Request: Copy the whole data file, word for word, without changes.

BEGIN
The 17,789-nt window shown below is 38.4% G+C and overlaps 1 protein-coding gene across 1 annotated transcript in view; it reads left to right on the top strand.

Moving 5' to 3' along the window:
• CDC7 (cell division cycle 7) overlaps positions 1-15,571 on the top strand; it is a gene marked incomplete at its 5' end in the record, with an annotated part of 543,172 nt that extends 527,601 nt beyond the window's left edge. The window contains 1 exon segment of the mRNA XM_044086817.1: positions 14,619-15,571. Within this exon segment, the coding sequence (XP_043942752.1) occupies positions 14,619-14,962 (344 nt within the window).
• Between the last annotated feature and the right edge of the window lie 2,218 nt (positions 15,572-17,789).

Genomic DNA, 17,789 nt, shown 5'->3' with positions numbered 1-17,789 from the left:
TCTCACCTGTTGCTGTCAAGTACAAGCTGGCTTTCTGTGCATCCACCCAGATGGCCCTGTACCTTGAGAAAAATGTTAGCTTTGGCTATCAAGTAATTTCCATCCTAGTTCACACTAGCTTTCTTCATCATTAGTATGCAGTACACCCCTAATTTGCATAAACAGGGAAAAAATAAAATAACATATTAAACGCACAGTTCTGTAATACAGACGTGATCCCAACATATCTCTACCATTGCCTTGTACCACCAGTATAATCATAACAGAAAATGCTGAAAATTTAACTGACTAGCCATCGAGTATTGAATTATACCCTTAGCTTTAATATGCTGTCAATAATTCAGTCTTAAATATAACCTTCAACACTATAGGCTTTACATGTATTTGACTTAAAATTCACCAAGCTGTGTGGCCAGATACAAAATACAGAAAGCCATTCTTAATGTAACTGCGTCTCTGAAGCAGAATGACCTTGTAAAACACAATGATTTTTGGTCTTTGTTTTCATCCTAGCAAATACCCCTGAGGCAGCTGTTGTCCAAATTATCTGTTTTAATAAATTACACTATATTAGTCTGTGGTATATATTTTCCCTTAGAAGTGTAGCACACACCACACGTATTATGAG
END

The 17,789-nt window shown below is 38.4% G+C and overlaps 1 protein-coding gene across 1 annotated transcript in view; it reads left to right on the top strand.

Moving 5' to 3' along the window:
• CDC7 (cell division cycle 7) overlaps positions 1-15,571 on the top strand; it is a gene marked incomplete at its 5' end in the record, with an annotated part of 543,172 nt that extends 527,601 nt beyond the window's left edge. The window contains 1 exon segment of the mRNA XM_044086817.1: positions 14,619-15,571. Within this exon segment, the coding sequence (XP_043942752.1) occupies positions 14,619-14,962 (344 nt within the window).
• Between the last annotated feature and the right edge of the window lie 2,218 nt (positions 15,572-17,789).

Genomic DNA, 17,789 nt, shown 5'->3' with positions numbered 1-17,789 from the left:
TCTCACCTGTTGCTGTCAAGTACAAGCTGGCTTTCTGTGCATCCACCCAGATGGCCCTGTACCTTGAGAAAAATGTTAGCTTTGGCTATCAAGTAATTTCCATCCTAGTTCACACTAGCTTTCTTCATCATTAGTATGCAGTACACCCCTAATTTGCATAAACAGGGAAAAAATAAAATAACATATTAAACGCACAGTTCTGTAATACAGACGTGATCCCAACATATCTCTACCATTGCCTTGTACCACCAGTATAATCATAACAGAAAATGCTGAAAATTTAACTGACTAGCCATCGAGTATTGAATTATACCCTTAGCTTTAATATGCTGTCAATAATTCAGTCTTAAATATAACCTTCAACACTATAGGCTTTACATGTATTTGACTTAAAATTCACCAAGCTGTGTGGCCAGATACAAAATACAGAAAGCCATTCTTAATGTAACTGCGTCTCTGAAGCAGAATGACCTTGTAAAACACAATGATTTTTGGTCTTTGTTTTCATCCTAGCAAATACCCCTGAGGCAGCTGTTGTCCAAATTATCTGTTTTAATAAATTACACTATATTAGTCTGTGGTATATATTTTCCCTTAGAAGTGTAGCACACACCACACGTATTATGAG